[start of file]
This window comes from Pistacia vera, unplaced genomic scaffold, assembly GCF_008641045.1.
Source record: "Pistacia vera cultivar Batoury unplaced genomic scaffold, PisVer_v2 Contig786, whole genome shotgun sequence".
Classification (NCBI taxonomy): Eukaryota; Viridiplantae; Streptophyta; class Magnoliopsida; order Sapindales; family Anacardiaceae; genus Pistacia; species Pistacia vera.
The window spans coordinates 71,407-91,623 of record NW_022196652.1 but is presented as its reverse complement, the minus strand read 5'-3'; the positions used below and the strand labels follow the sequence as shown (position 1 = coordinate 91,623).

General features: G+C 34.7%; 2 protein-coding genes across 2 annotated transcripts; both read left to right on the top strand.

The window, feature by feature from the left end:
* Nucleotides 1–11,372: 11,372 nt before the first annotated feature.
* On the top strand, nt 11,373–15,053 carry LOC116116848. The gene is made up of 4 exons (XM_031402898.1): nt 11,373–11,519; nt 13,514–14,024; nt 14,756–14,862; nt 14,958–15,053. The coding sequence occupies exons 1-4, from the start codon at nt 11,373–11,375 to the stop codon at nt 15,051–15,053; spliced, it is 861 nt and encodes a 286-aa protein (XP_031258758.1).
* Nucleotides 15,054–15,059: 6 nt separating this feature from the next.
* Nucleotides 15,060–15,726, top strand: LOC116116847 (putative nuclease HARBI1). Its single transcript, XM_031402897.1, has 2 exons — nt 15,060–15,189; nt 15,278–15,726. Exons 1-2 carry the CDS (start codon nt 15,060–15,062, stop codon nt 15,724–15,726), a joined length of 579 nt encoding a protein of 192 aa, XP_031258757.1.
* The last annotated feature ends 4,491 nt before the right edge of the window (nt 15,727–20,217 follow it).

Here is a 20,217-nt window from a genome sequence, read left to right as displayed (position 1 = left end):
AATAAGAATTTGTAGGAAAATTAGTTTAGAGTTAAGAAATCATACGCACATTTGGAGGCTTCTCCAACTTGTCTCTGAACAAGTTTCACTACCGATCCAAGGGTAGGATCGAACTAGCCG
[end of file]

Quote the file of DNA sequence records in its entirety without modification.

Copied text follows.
This window comes from Pistacia vera, unplaced genomic scaffold, assembly GCF_008641045.1.
Source record: "Pistacia vera cultivar Batoury unplaced genomic scaffold, PisVer_v2 Contig786, whole genome shotgun sequence".
Classification (NCBI taxonomy): Eukaryota; Viridiplantae; Streptophyta; class Magnoliopsida; order Sapindales; family Anacardiaceae; genus Pistacia; species Pistacia vera.
The window spans coordinates 71,407-91,623 of record NW_022196652.1 but is presented as its reverse complement, the minus strand read 5'-3'; the positions used below and the strand labels follow the sequence as shown (position 1 = coordinate 91,623).

General features: G+C 34.7%; 2 protein-coding genes across 2 annotated transcripts; both read left to right on the top strand.

The window, feature by feature from the left end:
* Nucleotides 1–11,372: 11,372 nt before the first annotated feature.
* On the top strand, nt 11,373–15,053 carry LOC116116848. The gene is made up of 4 exons (XM_031402898.1): nt 11,373–11,519; nt 13,514–14,024; nt 14,756–14,862; nt 14,958–15,053. The coding sequence occupies exons 1-4, from the start codon at nt 11,373–11,375 to the stop codon at nt 15,051–15,053; spliced, it is 861 nt and encodes a 286-aa protein (XP_031258758.1).
* Nucleotides 15,054–15,059: 6 nt separating this feature from the next.
* Nucleotides 15,060–15,726, top strand: LOC116116847 (putative nuclease HARBI1). Its single transcript, XM_031402897.1, has 2 exons — nt 15,060–15,189; nt 15,278–15,726. Exons 1-2 carry the CDS (start codon nt 15,060–15,062, stop codon nt 15,724–15,726), a joined length of 579 nt encoding a protein of 192 aa, XP_031258757.1.
* The last annotated feature ends 4,491 nt before the right edge of the window (nt 15,727–20,217 follow it).

Here is a 20,217-nt window from a genome sequence, read left to right as displayed (position 1 = left end):
AATAAGAATTTGTAGGAAAATTAGTTTAGAGTTAAGAAATCATACGCACATTTGGAGGCTTCTCCAACTTGTCTCTGAACAAGTTTCACTACCGATCCAAGGGTAGGATCGAACTAGCCG